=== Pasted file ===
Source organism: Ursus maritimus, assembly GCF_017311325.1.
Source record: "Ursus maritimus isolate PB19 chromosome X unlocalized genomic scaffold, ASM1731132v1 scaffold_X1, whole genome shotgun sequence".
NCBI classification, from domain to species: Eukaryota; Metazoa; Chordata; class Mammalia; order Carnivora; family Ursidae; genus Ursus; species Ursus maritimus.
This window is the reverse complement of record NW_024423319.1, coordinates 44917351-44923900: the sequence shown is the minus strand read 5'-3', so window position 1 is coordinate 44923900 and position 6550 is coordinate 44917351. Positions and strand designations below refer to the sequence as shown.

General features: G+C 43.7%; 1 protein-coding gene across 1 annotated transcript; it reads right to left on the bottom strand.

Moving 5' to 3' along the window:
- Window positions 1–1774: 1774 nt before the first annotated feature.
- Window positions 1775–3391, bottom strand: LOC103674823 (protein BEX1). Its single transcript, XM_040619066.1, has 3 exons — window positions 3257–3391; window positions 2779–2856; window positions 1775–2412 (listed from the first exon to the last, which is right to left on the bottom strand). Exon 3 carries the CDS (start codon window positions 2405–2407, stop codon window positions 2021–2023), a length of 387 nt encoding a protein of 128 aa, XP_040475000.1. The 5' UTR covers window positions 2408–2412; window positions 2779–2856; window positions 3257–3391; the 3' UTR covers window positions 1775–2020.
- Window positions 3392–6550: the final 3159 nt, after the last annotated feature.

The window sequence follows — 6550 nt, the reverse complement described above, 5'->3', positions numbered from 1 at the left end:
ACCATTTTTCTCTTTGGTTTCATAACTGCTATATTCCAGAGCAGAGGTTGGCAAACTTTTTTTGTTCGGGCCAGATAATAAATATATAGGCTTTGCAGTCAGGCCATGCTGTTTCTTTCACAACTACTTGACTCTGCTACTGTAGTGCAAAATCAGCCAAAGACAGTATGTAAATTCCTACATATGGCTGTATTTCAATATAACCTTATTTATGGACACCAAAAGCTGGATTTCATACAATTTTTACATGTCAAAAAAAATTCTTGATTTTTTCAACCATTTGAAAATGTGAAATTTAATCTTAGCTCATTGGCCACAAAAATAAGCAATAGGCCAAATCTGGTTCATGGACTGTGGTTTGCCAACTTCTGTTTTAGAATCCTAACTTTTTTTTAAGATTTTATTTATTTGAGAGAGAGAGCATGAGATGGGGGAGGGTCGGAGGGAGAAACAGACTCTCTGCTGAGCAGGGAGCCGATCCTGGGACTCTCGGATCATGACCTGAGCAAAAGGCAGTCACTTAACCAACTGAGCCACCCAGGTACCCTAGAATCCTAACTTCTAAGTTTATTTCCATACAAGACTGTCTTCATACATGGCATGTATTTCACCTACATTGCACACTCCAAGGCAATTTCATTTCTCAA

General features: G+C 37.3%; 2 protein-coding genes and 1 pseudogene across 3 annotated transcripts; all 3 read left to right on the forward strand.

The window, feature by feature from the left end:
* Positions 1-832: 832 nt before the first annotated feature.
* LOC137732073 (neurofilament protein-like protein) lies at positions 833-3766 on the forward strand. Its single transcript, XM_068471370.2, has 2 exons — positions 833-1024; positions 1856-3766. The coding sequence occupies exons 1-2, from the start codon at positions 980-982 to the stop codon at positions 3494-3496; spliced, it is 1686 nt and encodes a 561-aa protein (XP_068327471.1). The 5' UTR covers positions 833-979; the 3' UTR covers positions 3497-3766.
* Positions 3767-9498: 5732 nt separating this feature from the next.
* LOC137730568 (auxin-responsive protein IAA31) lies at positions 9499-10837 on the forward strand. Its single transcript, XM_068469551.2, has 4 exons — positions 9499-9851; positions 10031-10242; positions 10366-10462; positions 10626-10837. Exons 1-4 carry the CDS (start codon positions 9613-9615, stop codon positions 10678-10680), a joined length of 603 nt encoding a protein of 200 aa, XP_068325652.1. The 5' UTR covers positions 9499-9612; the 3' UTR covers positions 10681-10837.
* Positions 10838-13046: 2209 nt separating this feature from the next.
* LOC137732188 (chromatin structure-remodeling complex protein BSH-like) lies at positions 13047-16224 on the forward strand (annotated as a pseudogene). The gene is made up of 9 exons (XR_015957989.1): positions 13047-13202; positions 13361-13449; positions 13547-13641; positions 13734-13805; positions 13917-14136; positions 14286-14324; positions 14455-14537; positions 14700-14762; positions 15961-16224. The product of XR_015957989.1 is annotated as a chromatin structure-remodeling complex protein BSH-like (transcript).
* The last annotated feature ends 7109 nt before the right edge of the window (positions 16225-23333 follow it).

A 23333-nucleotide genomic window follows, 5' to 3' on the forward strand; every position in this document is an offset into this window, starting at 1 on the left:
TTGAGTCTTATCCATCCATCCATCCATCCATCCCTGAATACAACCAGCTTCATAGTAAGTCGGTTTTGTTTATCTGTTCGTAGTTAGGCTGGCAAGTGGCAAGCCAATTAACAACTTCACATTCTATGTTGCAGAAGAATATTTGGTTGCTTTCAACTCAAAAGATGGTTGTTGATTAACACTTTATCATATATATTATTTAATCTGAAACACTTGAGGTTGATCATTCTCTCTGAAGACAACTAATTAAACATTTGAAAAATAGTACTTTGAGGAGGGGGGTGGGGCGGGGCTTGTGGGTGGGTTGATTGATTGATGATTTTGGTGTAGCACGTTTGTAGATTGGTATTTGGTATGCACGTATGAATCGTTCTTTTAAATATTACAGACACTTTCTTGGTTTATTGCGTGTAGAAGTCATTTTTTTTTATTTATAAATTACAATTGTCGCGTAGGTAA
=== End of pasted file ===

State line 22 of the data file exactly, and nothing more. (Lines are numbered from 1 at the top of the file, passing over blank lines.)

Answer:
TTGAGTCTTATCCATCCATCCATCCATCCATCCCTGAATACAACCAGCTTCATAGTAAGTCGGTTTTGTTTATCTGTTCGTAGTTAGGCTGGCAAGTGGCAAGCCAATTAACAACTTCACATTCTATGTTGCAGAAGAATATTTGGTTGCTTTCAACTCAAAAGATGGTTGTTGATTAACACTTTATCATATATATTATTTAATCTGAAACACTTGAGGTTGATCATTCTCTCTGAAGACAACTAATTAAACATTTGAAAAATAGTACTTTGAGGAGGGGGGTGGGGCGGGGCTTGTGGGTGGGTTGATTGATTGATGATTTTGGTGTAGCACGTTTGTAGATTGGTATTTGGTATGCACGTATGAATCGTTCTTTTAAATATTACAGACACTTTCTTGGTTTATTGCGTGTAGAAGTCATTTTTTTTTATTTATAAATTACAATTGTCGCGTAGGTAA